The town of Frisco is in the early stages of ensuring it puts its best foot forward.
After receiving a $50,000 grant in April from Great Outdoors Colorado (GOCO) and following the completion of other priority projects such asconstruction on Main Street, the town has embarked on its first-ever comprehensive connectivity strategy. That process kicked off with a trails master plan community open house this past Thursday, July 14 in conjunction with its free outdoor concert series. The hope was to garner nearby foot traffic to discuss, well, foot traffic.
“It’s not only about recreation,” said Joyce Allgaier, Frisco’s community development director. “People in Frisco are starting to find better ways to get around town and get out of their car. We’d like to encourage that to reduce congestion and keep a healthy community. We just want to make it easy to get from places.”
The walls of the 1st and Main Building reverberated with neighboring music as members of the public showed up to offer their opinions about needed summer and winter improvements. Locals penned recommendations for everything from hiking and mountain bike trail upgrades and enhancements to new groomed Nordic and fat bike paths, and even the potential for water routes and signage on Dillon Reservoir to enjoy its unique system of islands.
Other appeals were less intensive, with a handful of requests coming for stepped-up enforcement of leash laws and more dog waste disposal sites on trails. Longtime resident Alicia Dunn, meanwhile, was more much more concerned with the in-town conveyance of the region’s bipeds over those with four legs.
““We don’t want to kill the goose that laid the golden egg by having certain trails overused and other trails not used at all because there’s not enough information. So there’s got to be that good balance.””Alicia DunnFrisco resident
“I like to be able to walk out of a shop and not worry that I’m going to be hit by a bike or a skateboarder on the sidewalk,” said Dunn. “So I think we need to have a dismount area in the core section of downtown and then offer an alternate route for people to take. People need to understand that bikes are welcome, but you’ve got to walk them between this area.”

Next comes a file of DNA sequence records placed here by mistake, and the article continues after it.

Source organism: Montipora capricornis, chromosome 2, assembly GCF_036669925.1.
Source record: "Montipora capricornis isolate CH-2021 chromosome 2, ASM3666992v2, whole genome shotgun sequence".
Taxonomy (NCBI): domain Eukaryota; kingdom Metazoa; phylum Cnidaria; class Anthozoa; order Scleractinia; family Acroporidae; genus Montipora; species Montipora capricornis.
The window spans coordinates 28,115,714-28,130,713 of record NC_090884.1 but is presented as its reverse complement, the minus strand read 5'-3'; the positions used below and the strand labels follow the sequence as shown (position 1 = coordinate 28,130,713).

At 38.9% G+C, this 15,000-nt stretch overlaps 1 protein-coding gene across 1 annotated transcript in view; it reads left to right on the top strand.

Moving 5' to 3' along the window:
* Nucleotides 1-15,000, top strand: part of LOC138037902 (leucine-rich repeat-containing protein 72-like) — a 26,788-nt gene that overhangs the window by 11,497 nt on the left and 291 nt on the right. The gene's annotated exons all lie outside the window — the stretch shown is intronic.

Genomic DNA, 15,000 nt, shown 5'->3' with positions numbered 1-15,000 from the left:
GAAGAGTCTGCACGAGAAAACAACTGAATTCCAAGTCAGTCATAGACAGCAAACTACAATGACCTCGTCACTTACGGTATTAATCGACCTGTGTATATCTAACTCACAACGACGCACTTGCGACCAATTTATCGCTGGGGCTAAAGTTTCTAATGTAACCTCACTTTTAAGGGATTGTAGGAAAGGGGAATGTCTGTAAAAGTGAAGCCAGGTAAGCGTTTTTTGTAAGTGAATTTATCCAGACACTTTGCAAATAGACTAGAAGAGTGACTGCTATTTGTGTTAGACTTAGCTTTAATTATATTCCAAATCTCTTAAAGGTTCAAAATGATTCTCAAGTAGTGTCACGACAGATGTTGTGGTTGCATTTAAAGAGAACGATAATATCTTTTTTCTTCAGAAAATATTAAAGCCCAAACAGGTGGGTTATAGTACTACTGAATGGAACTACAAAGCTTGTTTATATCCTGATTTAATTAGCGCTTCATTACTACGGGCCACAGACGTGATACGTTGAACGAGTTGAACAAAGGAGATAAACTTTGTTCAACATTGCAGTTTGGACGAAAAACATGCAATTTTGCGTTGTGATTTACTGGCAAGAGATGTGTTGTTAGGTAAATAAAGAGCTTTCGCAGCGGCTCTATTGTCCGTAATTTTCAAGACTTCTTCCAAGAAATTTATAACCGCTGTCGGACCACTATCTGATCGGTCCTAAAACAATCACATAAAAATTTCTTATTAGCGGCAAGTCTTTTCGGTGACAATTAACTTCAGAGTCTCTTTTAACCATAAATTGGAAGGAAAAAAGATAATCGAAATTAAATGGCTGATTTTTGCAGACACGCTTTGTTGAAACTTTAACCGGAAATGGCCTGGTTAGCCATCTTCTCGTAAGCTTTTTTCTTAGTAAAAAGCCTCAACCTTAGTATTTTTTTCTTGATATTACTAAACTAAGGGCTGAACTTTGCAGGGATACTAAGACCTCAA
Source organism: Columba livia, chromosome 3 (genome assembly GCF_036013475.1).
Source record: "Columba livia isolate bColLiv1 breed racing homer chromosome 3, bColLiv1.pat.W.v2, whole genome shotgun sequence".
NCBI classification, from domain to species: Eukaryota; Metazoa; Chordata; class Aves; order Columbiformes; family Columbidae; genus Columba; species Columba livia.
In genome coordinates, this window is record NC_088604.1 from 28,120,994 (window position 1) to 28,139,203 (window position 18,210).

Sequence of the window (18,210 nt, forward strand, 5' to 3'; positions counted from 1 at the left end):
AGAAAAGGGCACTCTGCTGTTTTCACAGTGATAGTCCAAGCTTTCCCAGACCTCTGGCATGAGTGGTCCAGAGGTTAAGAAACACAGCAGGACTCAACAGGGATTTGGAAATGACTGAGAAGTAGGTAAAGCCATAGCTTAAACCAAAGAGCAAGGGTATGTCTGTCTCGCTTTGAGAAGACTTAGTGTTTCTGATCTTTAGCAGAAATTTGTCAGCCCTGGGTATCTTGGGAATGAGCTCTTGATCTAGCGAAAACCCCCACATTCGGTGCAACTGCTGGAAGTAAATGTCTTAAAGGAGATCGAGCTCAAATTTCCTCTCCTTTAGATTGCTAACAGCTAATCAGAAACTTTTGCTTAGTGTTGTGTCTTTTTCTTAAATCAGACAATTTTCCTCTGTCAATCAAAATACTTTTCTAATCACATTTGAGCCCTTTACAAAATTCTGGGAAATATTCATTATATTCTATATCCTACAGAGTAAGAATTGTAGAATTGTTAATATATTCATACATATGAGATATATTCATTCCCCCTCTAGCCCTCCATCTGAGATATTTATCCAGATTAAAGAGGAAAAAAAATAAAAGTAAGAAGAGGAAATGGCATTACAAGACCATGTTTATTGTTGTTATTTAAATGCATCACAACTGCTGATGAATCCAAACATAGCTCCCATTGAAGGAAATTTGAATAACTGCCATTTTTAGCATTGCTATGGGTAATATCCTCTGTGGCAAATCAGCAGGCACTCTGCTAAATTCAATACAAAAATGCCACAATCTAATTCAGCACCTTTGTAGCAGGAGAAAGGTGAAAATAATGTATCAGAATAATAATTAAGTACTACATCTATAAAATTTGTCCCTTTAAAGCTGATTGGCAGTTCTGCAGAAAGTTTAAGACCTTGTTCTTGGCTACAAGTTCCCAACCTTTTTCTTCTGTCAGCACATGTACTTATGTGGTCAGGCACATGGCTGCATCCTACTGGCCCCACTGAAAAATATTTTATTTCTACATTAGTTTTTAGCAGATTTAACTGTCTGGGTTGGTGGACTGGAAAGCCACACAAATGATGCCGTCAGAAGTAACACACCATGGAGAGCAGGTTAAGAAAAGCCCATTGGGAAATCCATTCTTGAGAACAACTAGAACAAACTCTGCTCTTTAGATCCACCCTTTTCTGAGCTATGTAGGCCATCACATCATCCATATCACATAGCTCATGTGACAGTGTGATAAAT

Specifically, Dunn, who along with her husband Peter has lived just outside of Frisco town limits for 34 years, asked that both Granite and Galena streets, as well as alleyways, be considered for substitute biking passages to cut down on collisions with pedestrians. A cyclist herself, she was not a proponent proposed bike lanes along Main Street and instead asked that bikes not be allowed between 1st and 8th streets.
To assist with the planning stages, the town has enlisted the services of a few different consultants including the Frisco-based companies SE Group and Fehr & Peers, as well as Breckenridge resident Mary Hart of her eponymous architectural and design firm. The main goal is to offer an open process that casts a wide net and attempts to satisfy people from many backgrounds, from those individuals who are advanced recreationalists to residents simply seeking refined plowing policies to avoid winter parking from entering their neighborhoods. The key, said officials — especially because so much of the area lands border each other and overlap with entities such as the county and U.S. Forest Service — is collaboration.
“If you don’t partner,” said the SE Group’s Gabby Voeller, “you’re not going to be able to accomplish nearly the amount that you want.”
A town-wide trails master plan was a main point of discussion during the municipal elections in April, with increased numbers of citizens calling for a program as the region sees both considerable growth and swelling visitation annually. Between the initial GOCO grant — Frisco is shooting for more money from the organization as well as possibly from CDOT — the town already has some funds earmarked for the project, which is planned for completion between February and March.
“There’s so many different uses people want on the trails,” said Mayor Gary Wilkinson, “and so we have to prioritize what we want to focus on and what can we improve. As traffic increases, we want to be able to move away from that and have different types of transportation options around town. A lot of it’s connectivity and making it safe for a variety of users.”
After collecting and compiling this initial feedback between writing wishes and lines and dotted segments drawn on maps at the event, the town and its consultant groups will review them all and come up with an initial proposal of a trail network and sections of connectivity. For some like Alicia Dunn, it’s been a long time coming and can’t be finalized soon enough.
“We live in the most beautiful corner of the universe, right here,” she said. “We don’t want to kill the goose that laid the golden egg by having certain trails overused and other trails not used at all because there’s not enough information. So there’s got to be that good balance.”
Citizens can find an interactive map of up-to-date details and follow Frisco’s master plan process at:www.friscotrails.com.